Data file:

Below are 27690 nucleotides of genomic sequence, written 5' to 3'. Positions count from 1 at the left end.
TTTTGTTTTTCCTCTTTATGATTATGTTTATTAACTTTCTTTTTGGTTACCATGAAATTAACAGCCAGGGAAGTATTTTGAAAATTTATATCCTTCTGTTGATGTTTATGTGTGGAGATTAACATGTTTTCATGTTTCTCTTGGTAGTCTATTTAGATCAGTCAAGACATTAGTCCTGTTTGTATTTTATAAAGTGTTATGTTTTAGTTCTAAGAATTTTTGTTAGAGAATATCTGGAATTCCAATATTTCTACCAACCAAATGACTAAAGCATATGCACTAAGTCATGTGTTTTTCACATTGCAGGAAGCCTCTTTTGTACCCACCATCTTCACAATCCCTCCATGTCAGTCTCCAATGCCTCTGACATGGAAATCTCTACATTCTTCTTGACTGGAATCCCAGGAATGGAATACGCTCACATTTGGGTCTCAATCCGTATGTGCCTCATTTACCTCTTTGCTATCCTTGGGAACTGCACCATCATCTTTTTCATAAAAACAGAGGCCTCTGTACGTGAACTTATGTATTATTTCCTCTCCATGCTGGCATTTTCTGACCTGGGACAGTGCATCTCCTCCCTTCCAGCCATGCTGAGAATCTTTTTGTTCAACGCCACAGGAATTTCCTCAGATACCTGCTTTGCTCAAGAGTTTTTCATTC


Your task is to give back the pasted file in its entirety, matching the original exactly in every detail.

Below are 27690 nucleotides of genomic sequence, written 5' to 3'. Positions count from 1 at the left end.
TTTTGTTTTTCCTCTTTATGATTATGTTTATTAACTTTCTTTTTGGTTACCATGAAATTAACAGCCAGGGAAGTATTTTGAAAATTTATATCCTTCTGTTGATGTTTATGTGTGGAGATTAACATGTTTTCATGTTTCTCTTGGTAGTCTATTTAGATCAGTCAAGACATTAGTCCTGTTTGTATTTTATAAAGTGTTATGTTTTAGTTCTAAGAATTTTTGTTAGAGAATATCTGGAATTCCAATATTTCTACCAACCAAATGACTAAAGCATATGCACTAAGTCATGTGTTTTTCACATTGCAGGAAGCCTCTTTTGTACCCACCATCTTCACAATCCCTCCATGTCAGTCTCCAATGCCTCTGACATGGAAATCTCTACATTCTTCTTGACTGGAATCCCAGGAATGGAATACGCTCACATTTGGGTCTCAATCCGTATGTGCCTCATTTACCTCTTTGCTATCCTTGGGAACTGCACCATCATCTTTTTCATAAAAACAGAGGCCTCTGTACGTGAACTTATGTATTATTTCCTCTCCATGCTGGCATTTTCTGACCTGGGACAGTGCATCTCCTCCCTTCCAGCCATGCTGAGAATCTTTTTGTTCAACGCCACAGGAATTTCCTCAGATACCTGCTTTGCTCAAGAGTTTTTCATTC